To the editor:
What to do about the residents/lessees of Long Beach, Rockport? The solid coverage of the issue as it appears in the Times (Page 1, Wednesday, Sept. 18) tells it like it is.
Let me say that I do appreciate the views submitted in a letter to the editor as also published in the Wednesday issue of the Times. But the authors are a subject to the extreme — paying taxes for dual Rockport residences. That is luxury.
The properties on Long Beach are prime real estate. On a stand-alone basis, the property lots can command top prices in the current market.
It is specious to suggest the town should be concerned that some residents on fixed incomes can’t deal with rental increases; nor does the fact that some residents’ alternate life styles off season deserve rental consideration because the place on the beach is the one, true home.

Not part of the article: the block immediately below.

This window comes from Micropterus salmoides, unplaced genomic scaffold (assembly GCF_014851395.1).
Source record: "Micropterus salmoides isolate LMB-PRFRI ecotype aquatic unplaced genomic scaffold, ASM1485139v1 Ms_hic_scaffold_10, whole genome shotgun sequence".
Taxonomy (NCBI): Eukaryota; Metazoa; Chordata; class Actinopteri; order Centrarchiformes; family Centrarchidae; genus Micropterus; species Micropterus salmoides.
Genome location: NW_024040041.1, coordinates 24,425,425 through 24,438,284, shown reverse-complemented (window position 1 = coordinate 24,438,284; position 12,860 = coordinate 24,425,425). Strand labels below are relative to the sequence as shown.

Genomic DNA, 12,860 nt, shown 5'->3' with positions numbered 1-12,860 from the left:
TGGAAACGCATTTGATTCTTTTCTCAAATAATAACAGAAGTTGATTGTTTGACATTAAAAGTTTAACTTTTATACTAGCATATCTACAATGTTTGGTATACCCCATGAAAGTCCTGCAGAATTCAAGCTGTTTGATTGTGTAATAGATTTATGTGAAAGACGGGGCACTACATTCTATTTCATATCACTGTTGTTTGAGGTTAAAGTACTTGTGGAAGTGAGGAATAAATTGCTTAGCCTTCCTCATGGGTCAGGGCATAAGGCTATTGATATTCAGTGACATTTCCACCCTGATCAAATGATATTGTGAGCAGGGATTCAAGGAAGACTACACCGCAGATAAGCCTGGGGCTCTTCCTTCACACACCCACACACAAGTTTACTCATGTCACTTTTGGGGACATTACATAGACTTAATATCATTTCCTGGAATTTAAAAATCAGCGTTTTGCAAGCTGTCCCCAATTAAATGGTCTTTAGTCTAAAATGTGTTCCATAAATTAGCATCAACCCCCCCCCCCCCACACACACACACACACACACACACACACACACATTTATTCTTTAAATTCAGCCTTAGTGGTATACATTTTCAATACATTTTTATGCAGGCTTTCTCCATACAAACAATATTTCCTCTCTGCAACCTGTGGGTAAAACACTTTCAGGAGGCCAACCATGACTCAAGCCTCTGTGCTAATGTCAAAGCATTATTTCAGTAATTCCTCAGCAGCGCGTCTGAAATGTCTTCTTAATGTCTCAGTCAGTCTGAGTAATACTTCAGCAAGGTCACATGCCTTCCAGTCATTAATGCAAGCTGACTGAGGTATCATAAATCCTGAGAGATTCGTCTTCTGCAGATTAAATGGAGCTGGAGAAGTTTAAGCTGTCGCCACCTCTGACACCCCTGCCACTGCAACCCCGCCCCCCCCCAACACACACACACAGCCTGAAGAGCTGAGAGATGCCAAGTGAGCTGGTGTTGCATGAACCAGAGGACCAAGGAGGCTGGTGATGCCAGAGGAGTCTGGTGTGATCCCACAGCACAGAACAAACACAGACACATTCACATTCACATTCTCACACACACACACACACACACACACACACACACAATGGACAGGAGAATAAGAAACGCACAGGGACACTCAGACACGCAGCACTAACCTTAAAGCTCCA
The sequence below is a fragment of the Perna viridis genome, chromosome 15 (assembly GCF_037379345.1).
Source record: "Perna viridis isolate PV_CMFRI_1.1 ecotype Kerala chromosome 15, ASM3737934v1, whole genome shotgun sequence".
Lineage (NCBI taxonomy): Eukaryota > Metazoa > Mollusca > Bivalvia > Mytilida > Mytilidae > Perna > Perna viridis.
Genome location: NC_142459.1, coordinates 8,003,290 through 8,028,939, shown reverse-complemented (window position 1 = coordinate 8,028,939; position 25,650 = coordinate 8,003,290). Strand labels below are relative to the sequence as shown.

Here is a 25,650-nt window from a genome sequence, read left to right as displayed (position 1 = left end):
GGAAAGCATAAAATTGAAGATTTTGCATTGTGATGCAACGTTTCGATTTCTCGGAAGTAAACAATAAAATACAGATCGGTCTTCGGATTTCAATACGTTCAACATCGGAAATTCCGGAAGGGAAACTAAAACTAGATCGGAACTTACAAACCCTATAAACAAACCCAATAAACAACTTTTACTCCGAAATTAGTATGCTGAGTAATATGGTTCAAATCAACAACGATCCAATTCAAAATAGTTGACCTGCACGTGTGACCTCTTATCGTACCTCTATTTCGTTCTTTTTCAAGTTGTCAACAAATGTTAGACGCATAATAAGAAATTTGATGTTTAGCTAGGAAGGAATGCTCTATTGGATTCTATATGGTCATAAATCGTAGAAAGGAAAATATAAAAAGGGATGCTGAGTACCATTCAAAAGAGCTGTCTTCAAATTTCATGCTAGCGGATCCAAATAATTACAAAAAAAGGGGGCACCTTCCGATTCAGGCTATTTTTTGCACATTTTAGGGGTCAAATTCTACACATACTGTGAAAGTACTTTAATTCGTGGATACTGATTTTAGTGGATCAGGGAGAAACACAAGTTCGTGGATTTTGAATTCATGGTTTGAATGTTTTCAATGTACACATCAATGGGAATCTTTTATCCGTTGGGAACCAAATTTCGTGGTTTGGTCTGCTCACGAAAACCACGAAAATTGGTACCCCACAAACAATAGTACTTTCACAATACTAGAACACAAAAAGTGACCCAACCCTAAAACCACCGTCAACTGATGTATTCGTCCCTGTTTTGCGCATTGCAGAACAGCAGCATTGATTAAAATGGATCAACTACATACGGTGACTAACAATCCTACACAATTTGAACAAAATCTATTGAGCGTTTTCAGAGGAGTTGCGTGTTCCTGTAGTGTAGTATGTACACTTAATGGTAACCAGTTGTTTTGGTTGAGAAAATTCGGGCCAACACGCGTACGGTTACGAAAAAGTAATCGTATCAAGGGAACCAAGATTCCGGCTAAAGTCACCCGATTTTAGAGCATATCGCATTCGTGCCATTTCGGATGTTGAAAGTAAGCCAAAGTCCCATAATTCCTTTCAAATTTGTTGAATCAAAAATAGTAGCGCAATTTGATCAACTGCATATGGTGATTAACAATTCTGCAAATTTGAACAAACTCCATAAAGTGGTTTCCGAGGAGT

We are senior citizens. We live in a decent neighborhood, and our taxes have doubled in the last ten years. Sure, there is a tax abatement policy, and some full-time residents need that assistance.
The point? Our taxes increase; we support an excellent school system, and the cost of living in Rockport will never slip downward. To paraphrase J.P. Morgan, if you have to be concerned about property values and taxes, you can’t afford to live here.
The current chair of our Finance Committee and his colleagues have reached a reasonable recommendation to be made to the selectmen; bridge the leases until we, the landlords, know the value of the real estate, and have a handle on the cost of upgrading the seawall.
The recommendation wouldn’t be mine, because I fully endorse the effort to divest the town of the real estate. Essex is in this process, and Manchester and Ipswich have sold ocean/beach front property, with the proceeds invested for the purpose of offsetting unforeseen overrides or debt exclusions and or other major expenses or costs.